Parkinson’s and diabetes in scientists’ sights in new £3m Britain-Israel deal


The British Embassy in Israel has announced millions of pounds of funding for medical research projects to be carried out jointly by British and Israeli scientists.

At least £3.2 million is expected to fund eight projects that will study long-term illnesses such as Parkinson’s disease, diabetes, heart disease and multiple sclerosis.

UK and Israeli research institutions will work jointly in a bid to develop treatments and possible cures.
British ambassador to Israel, Matthew Gould, said: “Science is right at the heart of the UK-Israel relationship. Top British and Israeli scientists are already collaborating to develop cures to some of the most awful diseases.

“The new projects have the potential make a real difference to the lives of people.”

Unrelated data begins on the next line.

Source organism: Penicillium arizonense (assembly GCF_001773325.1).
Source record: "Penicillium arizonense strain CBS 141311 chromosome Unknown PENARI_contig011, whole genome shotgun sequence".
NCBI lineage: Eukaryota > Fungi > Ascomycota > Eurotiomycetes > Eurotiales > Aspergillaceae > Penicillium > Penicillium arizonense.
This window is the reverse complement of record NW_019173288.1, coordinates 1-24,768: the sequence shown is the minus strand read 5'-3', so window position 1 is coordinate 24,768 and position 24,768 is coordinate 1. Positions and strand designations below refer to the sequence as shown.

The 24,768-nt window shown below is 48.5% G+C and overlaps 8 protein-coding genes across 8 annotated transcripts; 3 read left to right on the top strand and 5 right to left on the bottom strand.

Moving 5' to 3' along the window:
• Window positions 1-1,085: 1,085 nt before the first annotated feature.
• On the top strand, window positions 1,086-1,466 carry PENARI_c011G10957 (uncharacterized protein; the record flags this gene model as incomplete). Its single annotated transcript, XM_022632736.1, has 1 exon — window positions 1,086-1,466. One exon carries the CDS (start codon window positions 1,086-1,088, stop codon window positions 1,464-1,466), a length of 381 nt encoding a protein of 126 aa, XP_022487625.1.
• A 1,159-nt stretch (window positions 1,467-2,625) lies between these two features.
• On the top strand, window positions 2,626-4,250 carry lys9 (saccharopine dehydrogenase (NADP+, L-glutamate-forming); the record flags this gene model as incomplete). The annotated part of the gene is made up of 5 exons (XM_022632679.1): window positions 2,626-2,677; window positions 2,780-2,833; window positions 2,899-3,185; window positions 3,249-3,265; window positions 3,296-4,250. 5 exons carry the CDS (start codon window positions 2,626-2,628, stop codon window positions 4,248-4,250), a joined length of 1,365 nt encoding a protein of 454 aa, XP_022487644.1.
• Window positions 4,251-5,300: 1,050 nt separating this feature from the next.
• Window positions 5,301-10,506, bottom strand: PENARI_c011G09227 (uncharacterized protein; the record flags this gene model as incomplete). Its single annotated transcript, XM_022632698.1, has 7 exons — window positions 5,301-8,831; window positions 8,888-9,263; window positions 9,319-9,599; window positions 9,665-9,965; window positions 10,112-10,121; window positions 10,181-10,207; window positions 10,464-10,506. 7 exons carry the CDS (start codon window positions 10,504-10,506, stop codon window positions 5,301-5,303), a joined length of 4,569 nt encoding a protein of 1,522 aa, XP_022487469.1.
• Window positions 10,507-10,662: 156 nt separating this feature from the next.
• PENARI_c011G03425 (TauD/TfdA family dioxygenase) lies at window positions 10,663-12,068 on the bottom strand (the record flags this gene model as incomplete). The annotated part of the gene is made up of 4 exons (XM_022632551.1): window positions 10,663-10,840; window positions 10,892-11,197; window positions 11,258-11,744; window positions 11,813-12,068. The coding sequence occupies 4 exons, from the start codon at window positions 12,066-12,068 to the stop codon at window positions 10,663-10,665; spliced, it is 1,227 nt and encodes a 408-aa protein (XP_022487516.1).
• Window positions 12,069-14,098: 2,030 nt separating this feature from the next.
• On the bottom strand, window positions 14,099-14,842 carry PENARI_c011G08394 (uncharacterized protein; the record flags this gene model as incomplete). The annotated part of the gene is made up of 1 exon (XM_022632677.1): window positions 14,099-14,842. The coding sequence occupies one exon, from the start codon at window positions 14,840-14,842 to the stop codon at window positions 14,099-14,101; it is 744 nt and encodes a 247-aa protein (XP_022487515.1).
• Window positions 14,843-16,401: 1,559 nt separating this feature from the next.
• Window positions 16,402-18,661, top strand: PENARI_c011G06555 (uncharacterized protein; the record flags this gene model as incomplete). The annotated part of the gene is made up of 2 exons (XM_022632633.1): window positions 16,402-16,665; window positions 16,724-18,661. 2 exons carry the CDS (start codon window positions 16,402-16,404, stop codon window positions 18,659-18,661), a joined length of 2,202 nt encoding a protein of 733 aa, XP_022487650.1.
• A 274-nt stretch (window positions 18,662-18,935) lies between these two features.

Four medical research charities — the British Heart Foundation, type 1 diabetes charity JDRF, the MS Society and Parkinson’s UK — have contributed to funding the new research, which is part of the Britain Israel Research and Academic Exchange programme (Birax), a joint initiative of the British embassy and the British Council in Israel.

The work will be carried out in 11 universities across Britain and Israel.
Professor Raymond Dwek, director of the Glycobiology Institute at Oxford University, which is part of the project, welcomed the initiative.

He said: “Every now and then a technology breakthrough in science holds promise for dramatic progress in disease therapy and cures.

“The UK science base is complemented by the outstanding work in this area in Israel.

“This combination offers real hope of substantial progress in many disease areas.”

Share via

Want more from the JC?

To continue reading, we just need a few details...

Want more from
the JC?

To continue reading, we just
need a few details...

Get the best news and views from across the Jewish world Get subscriber-only offers from our partners Subscribe to get access to our e-paper and archive